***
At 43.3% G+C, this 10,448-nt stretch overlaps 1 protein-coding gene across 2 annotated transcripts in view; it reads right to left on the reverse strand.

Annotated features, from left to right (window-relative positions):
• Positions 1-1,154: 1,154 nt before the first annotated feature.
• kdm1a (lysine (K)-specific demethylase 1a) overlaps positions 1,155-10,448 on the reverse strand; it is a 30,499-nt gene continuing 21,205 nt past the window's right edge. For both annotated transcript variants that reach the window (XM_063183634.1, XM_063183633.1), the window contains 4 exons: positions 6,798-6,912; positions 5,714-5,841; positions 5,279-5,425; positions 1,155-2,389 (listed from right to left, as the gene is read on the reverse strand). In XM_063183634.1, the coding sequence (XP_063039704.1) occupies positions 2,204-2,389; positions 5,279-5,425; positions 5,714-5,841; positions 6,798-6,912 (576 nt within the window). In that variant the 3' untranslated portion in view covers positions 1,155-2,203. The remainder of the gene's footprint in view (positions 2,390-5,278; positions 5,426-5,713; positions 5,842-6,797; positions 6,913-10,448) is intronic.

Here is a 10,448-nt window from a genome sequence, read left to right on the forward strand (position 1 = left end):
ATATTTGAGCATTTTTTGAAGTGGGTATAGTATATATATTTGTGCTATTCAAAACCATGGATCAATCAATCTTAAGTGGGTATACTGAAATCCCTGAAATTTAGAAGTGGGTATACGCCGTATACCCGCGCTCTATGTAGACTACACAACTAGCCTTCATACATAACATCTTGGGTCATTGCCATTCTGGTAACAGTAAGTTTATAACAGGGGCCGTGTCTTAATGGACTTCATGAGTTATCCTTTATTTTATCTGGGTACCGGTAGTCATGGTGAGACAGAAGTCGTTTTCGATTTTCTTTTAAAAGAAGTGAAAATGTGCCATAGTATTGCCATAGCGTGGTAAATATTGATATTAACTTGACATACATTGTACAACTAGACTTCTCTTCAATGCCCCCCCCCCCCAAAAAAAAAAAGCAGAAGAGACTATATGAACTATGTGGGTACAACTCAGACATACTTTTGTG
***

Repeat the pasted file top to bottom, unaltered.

At 43.3% G+C, this 10,448-nt stretch overlaps 1 protein-coding gene across 2 annotated transcripts in view; it reads right to left on the reverse strand.

Annotated features, from left to right (window-relative positions):
• Positions 1-1,154: 1,154 nt before the first annotated feature.
• kdm1a (lysine (K)-specific demethylase 1a) overlaps positions 1,155-10,448 on the reverse strand; it is a 30,499-nt gene continuing 21,205 nt past the window's right edge. For both annotated transcript variants that reach the window (XM_063183634.1, XM_063183633.1), the window contains 4 exons: positions 6,798-6,912; positions 5,714-5,841; positions 5,279-5,425; positions 1,155-2,389 (listed from right to left, as the gene is read on the reverse strand). In XM_063183634.1, the coding sequence (XP_063039704.1) occupies positions 2,204-2,389; positions 5,279-5,425; positions 5,714-5,841; positions 6,798-6,912 (576 nt within the window). In that variant the 3' untranslated portion in view covers positions 1,155-2,203. The remainder of the gene's footprint in view (positions 2,390-5,278; positions 5,426-5,713; positions 5,842-6,797; positions 6,913-10,448) is intronic.

Here is a 10,448-nt window from a genome sequence, read left to right on the forward strand (position 1 = left end):
ATATTTGAGCATTTTTTGAAGTGGGTATAGTATATATATTTGTGCTATTCAAAACCATGGATCAATCAATCTTAAGTGGGTATACTGAAATCCCTGAAATTTAGAAGTGGGTATACGCCGTATACCCGCGCTCTATGTAGACTACACAACTAGCCTTCATACATAACATCTTGGGTCATTGCCATTCTGGTAACAGTAAGTTTATAACAGGGGCCGTGTCTTAATGGACTTCATGAGTTATCCTTTATTTTATCTGGGTACCGGTAGTCATGGTGAGACAGAAGTCGTTTTCGATTTTCTTTTAAAAGAAGTGAAAATGTGCCATAGTATTGCCATAGCGTGGTAAATATTGATATTAACTTGACATACATTGTACAACTAGACTTCTCTTCAATGCCCCCCCCCCCCAAAAAAAAAAAGCAGAAGAGACTATATGAACTATGTGGGTACAACTCAGACATACTTTTGTG